Non-compete litigation is state specific and the laws can vary widely from state to state. For example, Texas allows reasonable restraints on competition, while California (and recently Massachusetts) outlaw such agreements. It is advisable to have any agreements reviewed for enforceability in the states where such agreements are likely to be enforced.

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Posted in Labor & Employment

New Bill is Preview of What Might Happen if Congress Flips in November

Many pollsters are predicting Congress could switch from Republican to Democratic control in November. It has been quite some time since we have seen any significant employment legislation from the Congress, but a newly invigorated Democrat Congress might get busy and start passing laws. A recent bill introduced by Senator Elizabeth Warren (D-MA) is a preview of what that legislation might look like next year.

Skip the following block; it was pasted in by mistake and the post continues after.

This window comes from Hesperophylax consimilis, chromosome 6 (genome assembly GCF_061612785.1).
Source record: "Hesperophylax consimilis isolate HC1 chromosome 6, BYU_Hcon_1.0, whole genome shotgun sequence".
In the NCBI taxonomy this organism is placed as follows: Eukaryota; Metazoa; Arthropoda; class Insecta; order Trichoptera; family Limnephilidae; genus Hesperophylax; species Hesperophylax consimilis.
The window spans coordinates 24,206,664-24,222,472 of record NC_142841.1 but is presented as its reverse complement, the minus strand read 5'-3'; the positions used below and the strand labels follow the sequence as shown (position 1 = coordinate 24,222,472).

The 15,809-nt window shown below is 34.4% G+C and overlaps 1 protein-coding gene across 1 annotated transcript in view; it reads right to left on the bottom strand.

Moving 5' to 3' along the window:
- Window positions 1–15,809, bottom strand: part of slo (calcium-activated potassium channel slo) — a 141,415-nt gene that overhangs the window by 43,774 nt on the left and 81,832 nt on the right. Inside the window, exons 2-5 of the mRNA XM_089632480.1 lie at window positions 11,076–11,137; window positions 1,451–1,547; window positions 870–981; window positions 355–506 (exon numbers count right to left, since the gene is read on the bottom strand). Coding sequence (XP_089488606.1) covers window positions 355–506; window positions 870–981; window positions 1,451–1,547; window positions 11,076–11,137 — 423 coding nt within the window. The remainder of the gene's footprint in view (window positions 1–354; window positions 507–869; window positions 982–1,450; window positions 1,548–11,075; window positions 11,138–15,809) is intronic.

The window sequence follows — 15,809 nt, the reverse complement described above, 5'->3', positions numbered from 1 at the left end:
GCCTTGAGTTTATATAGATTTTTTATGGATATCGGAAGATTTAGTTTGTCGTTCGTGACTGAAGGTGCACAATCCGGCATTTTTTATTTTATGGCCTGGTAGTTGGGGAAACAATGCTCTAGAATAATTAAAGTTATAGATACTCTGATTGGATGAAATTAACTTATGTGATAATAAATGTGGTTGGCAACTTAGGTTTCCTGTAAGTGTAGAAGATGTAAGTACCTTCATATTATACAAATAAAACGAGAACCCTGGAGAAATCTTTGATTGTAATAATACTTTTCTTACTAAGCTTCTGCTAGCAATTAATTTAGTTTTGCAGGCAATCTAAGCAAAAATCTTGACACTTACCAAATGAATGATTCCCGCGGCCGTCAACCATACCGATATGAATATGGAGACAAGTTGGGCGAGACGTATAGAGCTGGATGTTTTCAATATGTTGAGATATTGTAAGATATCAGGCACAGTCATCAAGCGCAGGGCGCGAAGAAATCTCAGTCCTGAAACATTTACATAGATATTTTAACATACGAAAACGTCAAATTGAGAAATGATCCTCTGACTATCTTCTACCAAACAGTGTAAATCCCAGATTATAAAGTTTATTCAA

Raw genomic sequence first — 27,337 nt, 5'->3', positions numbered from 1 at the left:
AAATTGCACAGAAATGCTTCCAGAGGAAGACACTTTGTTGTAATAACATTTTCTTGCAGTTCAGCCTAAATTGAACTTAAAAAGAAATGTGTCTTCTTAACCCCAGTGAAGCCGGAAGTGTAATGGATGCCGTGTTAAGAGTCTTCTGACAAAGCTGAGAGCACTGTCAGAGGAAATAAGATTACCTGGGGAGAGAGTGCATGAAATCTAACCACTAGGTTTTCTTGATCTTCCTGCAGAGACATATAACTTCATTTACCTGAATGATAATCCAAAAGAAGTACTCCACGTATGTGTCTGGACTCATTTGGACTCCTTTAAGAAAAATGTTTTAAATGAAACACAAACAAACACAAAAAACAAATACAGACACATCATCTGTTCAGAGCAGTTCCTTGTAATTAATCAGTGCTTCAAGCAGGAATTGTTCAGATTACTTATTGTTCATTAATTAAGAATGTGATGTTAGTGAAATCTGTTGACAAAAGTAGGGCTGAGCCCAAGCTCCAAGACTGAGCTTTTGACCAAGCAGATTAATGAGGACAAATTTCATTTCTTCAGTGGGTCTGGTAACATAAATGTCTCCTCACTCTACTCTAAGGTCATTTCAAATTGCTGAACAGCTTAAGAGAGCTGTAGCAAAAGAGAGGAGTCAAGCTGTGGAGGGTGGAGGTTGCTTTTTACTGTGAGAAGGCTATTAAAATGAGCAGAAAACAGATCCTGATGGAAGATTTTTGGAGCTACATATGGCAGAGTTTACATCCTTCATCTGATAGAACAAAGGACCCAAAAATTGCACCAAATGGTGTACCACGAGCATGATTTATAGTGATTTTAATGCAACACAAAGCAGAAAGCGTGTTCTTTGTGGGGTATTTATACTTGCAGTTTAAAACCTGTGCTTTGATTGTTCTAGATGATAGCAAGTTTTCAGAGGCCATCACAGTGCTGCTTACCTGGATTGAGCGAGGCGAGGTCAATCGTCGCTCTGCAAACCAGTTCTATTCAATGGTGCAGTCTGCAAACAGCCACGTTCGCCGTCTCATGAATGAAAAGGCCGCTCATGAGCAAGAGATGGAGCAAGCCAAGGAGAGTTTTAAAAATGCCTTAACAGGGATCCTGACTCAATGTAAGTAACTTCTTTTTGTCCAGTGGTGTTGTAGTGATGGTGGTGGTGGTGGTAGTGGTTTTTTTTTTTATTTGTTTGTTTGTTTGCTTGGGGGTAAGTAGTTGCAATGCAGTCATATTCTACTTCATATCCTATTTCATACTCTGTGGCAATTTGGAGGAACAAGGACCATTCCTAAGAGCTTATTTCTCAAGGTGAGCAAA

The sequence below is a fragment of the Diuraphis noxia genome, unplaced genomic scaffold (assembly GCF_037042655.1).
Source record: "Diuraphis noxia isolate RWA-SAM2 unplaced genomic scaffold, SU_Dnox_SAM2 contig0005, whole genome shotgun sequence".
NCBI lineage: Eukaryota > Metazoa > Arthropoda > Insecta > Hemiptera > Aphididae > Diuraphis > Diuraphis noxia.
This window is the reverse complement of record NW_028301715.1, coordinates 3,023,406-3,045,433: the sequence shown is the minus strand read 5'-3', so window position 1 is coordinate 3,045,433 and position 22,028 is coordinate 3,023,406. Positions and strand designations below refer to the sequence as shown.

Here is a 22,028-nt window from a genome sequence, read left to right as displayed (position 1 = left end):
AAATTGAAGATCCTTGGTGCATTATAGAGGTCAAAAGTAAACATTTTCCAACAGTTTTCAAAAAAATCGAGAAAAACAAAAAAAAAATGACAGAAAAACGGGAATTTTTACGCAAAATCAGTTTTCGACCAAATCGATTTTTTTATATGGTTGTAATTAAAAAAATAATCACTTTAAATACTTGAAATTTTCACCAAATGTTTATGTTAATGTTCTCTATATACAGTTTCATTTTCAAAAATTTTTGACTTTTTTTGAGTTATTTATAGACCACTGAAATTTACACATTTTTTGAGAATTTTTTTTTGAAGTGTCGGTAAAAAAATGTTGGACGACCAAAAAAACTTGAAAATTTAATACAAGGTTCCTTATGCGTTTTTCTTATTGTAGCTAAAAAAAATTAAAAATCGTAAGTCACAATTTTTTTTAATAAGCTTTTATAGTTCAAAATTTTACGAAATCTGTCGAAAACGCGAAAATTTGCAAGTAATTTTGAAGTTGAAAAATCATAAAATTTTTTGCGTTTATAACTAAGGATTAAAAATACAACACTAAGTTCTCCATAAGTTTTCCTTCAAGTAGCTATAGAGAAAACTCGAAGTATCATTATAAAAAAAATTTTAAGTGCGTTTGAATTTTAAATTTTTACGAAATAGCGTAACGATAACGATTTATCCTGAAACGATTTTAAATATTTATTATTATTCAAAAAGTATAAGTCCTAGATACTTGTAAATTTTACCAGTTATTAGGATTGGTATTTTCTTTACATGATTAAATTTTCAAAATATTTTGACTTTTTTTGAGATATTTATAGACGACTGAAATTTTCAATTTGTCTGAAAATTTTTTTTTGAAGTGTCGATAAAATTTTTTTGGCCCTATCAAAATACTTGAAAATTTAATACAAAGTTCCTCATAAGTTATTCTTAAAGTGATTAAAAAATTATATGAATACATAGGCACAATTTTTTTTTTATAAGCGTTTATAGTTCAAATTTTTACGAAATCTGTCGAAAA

Warren and fellow Democrat Senators Chris Murphy (CT) and Ron Wyden (OR) have introduced the “Workplace Mobility Act,” which would outlaw non-compete agreements. Specifically, the bill would require a posting advising employees that such agreements are unlawful, and provide for a private cause of action and fines against employers who enforce or threaten to enforce a restriction on competition. The law would allow agreements to protect trade secrets as defined under the U.S. Code, but is silent as to whether restrictions on soliciting customers or employees would be prohibited. The bill narrowly defines a non-compete agreement as one which limits an employee from performing similar work within a specific geographic area or for a specified period of time. The full text of the bill can be found here.